Richard J. Cordes is a researcher focused on Narrative and Memetic Warfare, Complex Systems, Knowledge Management Systems, and Cybernetics. He founded the Cognitive Security and Education Forum and contributes research to a variety of working groups and committees across DoD, IEEE, and the Private Sector on topics like Gray Zone Warfare, Knowledge Management Technology, Optimization of Human Learning, and Decentralized Systems.
Why We Need Next-Generation Data Governance
Ireland’s Data Protection Commission, an EU privacy regulator, has issued a preliminary order to Facebook Inc. that demands a suspension of the transfer of EU user data to the United States, where regulations on user data are less stringent. The order must be complied with by mid-September, else Facebook will be fined for 4 percent of its annual revenue, amounting to billions of dollars. It is not likely that Facebook will be the only company to be issued such an order—and Ireland’s Data Protection Commission is unlikely to be the only privacy regulator to issue one, as more than five thousand companies are expected to be affected by these kinds of challenges to trans-Atlantic data flows. The European Data Protection Board has already claimed it is forming a task force to investigate other companies on similar grounds.
This order to Facebook isn’t the result of some sudden hypocrisy by an Ireland that hosts Facebook’s regional headquarters and that was happy to embrace and boast about a massive Facebook data processing center just outside Dublin but instead the result of an EU-wide legal decision in July. This decision attacked the legitimacy of an European Union-United States data transfer agreement known as “Privacy Shield” on the basis that it was found to be in conflict with EU privacy law. The conflict stems from Section 702 of the US Foreign Intelligence Surveillance Act (FISA), which allows for mechanisms of data surveillance and aggregation that contradict the privacy rights of EU citizens granted by the General Data Protection Regulation (GDPR) as well as the EU Charter of Fundamental Rights and the European Convention on Human Rights.
While this recent data protection order may be considered a win for privacy activists now, it’s not clear that it will be in the long run. Privacy Shield is actually a replacement framework, developed in haste in response to the removal of Safe Harbor, Privacy Shield’s predecessor. It is important to note that Safe Harbor was removed on functionally identical grounds to Privacy Shield. There are talks already underway to replace Privacy Shield with some new system, and it is likely that whatever system comes next will also run counter to the interests of privacy activists.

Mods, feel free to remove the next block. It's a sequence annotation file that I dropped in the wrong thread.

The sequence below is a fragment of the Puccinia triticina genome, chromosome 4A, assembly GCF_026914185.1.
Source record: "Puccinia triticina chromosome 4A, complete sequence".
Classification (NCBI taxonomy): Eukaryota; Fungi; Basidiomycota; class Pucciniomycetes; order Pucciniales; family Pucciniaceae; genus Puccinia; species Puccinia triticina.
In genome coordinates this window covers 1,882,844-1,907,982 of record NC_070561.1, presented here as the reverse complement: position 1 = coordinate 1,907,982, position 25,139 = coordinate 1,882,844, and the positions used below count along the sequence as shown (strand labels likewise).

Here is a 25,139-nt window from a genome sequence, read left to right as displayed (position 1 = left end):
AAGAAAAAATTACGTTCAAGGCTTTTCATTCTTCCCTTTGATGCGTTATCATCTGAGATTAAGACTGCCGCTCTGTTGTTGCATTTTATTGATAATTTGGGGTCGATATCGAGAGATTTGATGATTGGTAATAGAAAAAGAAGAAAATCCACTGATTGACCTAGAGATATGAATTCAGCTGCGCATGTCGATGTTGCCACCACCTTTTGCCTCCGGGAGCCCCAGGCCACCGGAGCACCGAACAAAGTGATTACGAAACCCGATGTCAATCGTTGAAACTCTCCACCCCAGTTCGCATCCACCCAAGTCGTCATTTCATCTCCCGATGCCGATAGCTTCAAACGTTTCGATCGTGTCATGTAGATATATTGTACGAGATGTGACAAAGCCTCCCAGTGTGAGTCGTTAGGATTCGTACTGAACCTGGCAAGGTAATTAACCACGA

It could be argued that Safe Harbor, Privacy Shield, and whatever system will come next are all replacements for what should have been a common narrative between Western nations on the nature and meaning of data, as well as a common narrative between their citizens about the nature and meaning of the word “free” in a world where so many services are driven by advertising revenue. Even with data governance as it exists now and with no prolonged storage of the users’ data points themselves, there is nothing stopping a firm from using the data as it appears to drive the development of a “model of your behavior” from which they can source and sell predictive analytics.
This move to stop trans-Atlantic data flow to maintain privacy also comes at the same time as calls to increase data sharing in response to COVID-19. While privacy and sharing may seem to be mutually exclusive, this is not necessarily the case. The EU’s GDPR compliance requirements don’t disallow sharing of data—they just require consent, transfer accountability, breach reporting, and anonymization in that sharing, as well as the clear assignment of a person or persons to be held accountable for meeting these standards while the data is under an organization’s control. These requirements map perfectly to the common standards for data on human subjects in research like that being done on COVID-19, which require documentation, anonymization, and accountability. While the tendency has been to achieve these goals with regulation, these are all problems which can be solved through new data governance standards.
This is about securing data supply chains end to end.